EU referendum: David Cameron's hopes of swift renegotiation dashed by Donald Tusk

European Council President warns reaching a deal by next month, as the PM had hoped, will be 'very tough'

David Cameron’s hopes of wrapping up his European Union renegotiation by next month were called into question last night after European Council President Donald Tusk warned that reaching a deal would be “very tough”.

The Prime Minister has set his sights on securing an agreement on EU reforms within the next few weeks, so that they can be signed off by leaders at the next EU summit in Brussels, on 17-18 December. However, Mr Tusk, who chairs the summits, poured cold water on the idea. “I have to say that it will be really difficult to find an agreement,” Mr Tusk said, adding that the process of negotiating with London “is a very, very tough game,” and that there was “no guarantee” of a deal in December.

Mr Tusk will oversee the negotiations, which start next week with consultations with other European leaders on how far they are ready to accept Mr Cameron’s demands. Mr Cameron wants to hammer out a new deal for Britain before putting continued EU membership to a referendum before the end of 2017. Although the Prime Minister is keen to hold the referendum as early as possible – some reports suggest he is aiming for next June – his timetable could be affected by other EU events. Officials warn that the December summit is already looking crowded, with the UK renegotiation likely to vie for the leaders’ attention with other issues such as the refugee crisis and the EU sanctions on Russia.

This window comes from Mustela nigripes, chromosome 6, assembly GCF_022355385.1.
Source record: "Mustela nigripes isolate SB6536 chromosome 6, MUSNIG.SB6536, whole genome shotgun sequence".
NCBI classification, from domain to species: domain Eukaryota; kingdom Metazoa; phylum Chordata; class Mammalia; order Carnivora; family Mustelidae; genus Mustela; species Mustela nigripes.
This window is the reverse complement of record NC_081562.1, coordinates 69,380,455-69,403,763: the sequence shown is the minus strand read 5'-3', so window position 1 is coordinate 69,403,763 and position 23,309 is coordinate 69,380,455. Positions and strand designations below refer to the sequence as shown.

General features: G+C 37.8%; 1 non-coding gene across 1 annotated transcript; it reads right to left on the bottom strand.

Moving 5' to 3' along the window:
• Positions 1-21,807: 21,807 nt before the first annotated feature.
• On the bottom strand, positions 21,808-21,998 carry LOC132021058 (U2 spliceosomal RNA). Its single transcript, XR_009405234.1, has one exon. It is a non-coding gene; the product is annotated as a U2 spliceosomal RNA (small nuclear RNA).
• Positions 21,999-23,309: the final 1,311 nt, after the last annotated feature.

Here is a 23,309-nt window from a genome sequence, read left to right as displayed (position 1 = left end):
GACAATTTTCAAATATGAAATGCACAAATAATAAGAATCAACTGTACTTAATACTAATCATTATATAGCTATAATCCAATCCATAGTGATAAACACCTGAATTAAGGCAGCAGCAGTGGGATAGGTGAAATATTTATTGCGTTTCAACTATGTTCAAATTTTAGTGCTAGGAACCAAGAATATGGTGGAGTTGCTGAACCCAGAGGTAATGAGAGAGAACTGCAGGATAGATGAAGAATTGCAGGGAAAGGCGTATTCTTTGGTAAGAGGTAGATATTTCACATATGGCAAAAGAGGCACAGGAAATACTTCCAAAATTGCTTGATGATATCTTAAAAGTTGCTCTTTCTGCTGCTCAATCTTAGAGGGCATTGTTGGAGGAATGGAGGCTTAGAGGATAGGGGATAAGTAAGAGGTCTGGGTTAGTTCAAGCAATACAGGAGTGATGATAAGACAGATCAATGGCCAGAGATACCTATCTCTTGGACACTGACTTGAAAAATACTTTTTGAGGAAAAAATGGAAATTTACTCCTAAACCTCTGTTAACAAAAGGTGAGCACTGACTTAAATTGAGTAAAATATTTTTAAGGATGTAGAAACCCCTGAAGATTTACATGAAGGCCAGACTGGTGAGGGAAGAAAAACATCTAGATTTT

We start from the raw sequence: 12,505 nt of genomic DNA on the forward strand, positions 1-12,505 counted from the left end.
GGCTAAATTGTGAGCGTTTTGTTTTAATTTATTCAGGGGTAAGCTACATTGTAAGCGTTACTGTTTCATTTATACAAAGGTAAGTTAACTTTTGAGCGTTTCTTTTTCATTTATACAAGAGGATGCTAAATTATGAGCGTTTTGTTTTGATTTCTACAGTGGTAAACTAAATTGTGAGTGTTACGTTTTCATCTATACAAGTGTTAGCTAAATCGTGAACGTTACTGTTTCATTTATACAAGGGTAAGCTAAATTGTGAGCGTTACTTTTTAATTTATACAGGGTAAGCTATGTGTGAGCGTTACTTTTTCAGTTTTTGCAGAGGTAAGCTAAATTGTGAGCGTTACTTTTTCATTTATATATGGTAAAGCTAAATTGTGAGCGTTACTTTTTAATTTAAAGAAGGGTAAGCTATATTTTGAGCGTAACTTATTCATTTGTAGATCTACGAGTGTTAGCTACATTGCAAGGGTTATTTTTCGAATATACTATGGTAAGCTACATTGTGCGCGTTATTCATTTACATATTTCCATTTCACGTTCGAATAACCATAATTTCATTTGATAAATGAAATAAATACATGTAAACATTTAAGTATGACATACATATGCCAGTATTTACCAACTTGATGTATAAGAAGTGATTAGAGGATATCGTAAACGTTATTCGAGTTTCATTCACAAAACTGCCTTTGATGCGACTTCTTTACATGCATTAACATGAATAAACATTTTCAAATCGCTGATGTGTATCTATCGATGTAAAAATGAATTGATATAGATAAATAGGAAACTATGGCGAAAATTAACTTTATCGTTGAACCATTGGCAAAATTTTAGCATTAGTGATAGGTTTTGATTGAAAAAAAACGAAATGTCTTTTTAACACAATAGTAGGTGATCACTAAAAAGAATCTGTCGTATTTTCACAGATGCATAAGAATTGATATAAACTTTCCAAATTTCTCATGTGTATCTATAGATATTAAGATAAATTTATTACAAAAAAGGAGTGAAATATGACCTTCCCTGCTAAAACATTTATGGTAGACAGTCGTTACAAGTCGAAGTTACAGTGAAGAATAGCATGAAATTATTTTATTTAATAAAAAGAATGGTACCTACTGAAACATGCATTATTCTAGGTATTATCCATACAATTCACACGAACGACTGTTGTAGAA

Mr Cameron unveiled his reform demands on Tuesday in a speech, and in a letter to Mr Tusk, outlining four main aims: safeguarding the needs of non-euro countries; cutting red tape; exempting Britain from the EU treaty commitment to “ever-closer union”; and restricting EU migrants’ access to in-work benefits.

Mr Tusk was speaking in Malta after a summit of EU leaders on migration, from which Mr Cameron was absent after returning to London to welcome the Indian Prime Minister Narendra Modi. Mr Tusk also warned that unless the EU did more to stop the flow of refugees, the Schengen rules could collapse: “Saving Schengen is a race against time.”

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